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Malware from SourceForge?

I've been chasing something very odd here recently. For about a year nowI have used a FOSS utility called MozBackup to both archive and move my 1.7 GB mailbase around. It has always worked beautifully, but when I used it to restore my mailbase onto my new quad-core machine last week, the mailbase did not come back intact. I was getting weird error messages about the inbox not truncating when messages were moved into the junk folder, etc. which made me wonder what was going on.

Ok. This is a quad-core machine running XP SP3. I deliberately set it up so that AVG 8 runs during the day and not at 2 ayem, because I want to observe what effect multiple tasks in multiple cores has on overall system response. So every day at 1 PM, AVG 8 runs a full scan. It ran a full scan on all drives yesterday, and came up with nothing except warnings about a couple of revenant tracking cookies.

Late yesterday afternoon, I copied the current MozBackup installer file from my installers archive on D: to my “installed installers” folder (where I put installers for software installed on the machine) on C:. Instantly, AVG 8 set up a howl that it had found a trojan in MozBackup-1.4.8-EN.exe, the installer for the instance of MozBackup that I have had installed on the quad-core since June. The trojan was called Generic12.HTC.

That's odd in itself: On all the bazillion-squared pages that Google indexes, there was not a single mention of “Generic12.HTC” yesterday . Nor is there any entry by that name in AVG's virus encyclopedia. This morning, however, I suddenly see five or six mentions indexed during the night. It looks like a false positive, but I'm still a little nervous.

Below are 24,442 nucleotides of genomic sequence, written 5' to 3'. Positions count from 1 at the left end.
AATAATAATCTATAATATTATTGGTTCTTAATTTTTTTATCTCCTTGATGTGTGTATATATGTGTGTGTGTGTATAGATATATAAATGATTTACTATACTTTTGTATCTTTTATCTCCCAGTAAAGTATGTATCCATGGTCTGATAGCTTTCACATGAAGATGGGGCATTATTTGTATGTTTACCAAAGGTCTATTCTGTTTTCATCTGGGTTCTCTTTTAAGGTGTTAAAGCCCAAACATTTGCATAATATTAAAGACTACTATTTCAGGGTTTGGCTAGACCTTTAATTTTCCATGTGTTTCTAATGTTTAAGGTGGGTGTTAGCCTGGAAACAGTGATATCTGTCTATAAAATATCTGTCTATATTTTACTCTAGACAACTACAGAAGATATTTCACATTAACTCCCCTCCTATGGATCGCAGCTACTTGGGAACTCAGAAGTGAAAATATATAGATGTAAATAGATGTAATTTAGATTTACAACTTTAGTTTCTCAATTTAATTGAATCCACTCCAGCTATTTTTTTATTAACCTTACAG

As a test, I went back to SourceForge and downloaded another copy of the file. As soon as it was complete in a temp folder, wham! AVG's “resident shield” utility called it out as Generic12.HTC. Now, I'm not used to thinking that SourceForge downloads can be malware sources, though there's no reason that it's impossible. However, the MozBackup-1.4.8-EN.exe file has been on my hard drive since June, and has passed muster every afternoon that the machine has been powered up. The file's time stamp has not changed. I can only assume that during yesterday's daily update, AVG brought down a signature that matched something inside the fileā€”and that would be a mighty freaky coincidence if true.

The other freaky thing is that after I deleted MozBackup 1.4.8 and installed the previous version 1.4.7 (which is in use on three of my other machines, including my X41 tablet) the mailbase restore worked perfectly. So are there two problems here or one?

The handul of reports surfacing this morning seem to indicate that it's a false positive, which would make sense, given that it's been on this system since June without AVG making noise. So maybe I don't need to warn you against the 1.4.8 version. However, it does look like 1.4.8 doesn't necessarily import an archive created with 1.4.7. Yes, a coincidence, and a weird one.


  1. Zoltan says:

    There’s an app I had downloaded from sourceforge a number of times called abacus gui buildder. The last time I went back, the installer was gone and some images had been left instead including an image on the download link. I hope they fixed it, but at least in that one instance on an inactive project, they got hacked.

    Currently I’m looking to find if there is a pathogen that attacks displays by dimming them till they look like they are off, if a reinstall of the system disks will cure it on a laptop. …

  2. Steve says:

    July 2012. I tired to download Filezilla from Sourceforge, via a link from Filzilla site. Instead of Filezilla, it tried to install a whole lot of unwanted applications. When I figured out what it was doing, I cancelled the installs and uninstalled the programs it had installed. Now my desktop shortcusts dont work and some icons have been replaced with incorrect ones. So now Sourceforge installs malware?

  3. NM says:

    SourceForge’s new owners (Dice Holdings) are now actively pushing malware with SourceForge downloads. SourceForge has become a malware distributor. There were ways that Dice Holdings could have earned revenue ethically. It appears they have opted for the dubious path.

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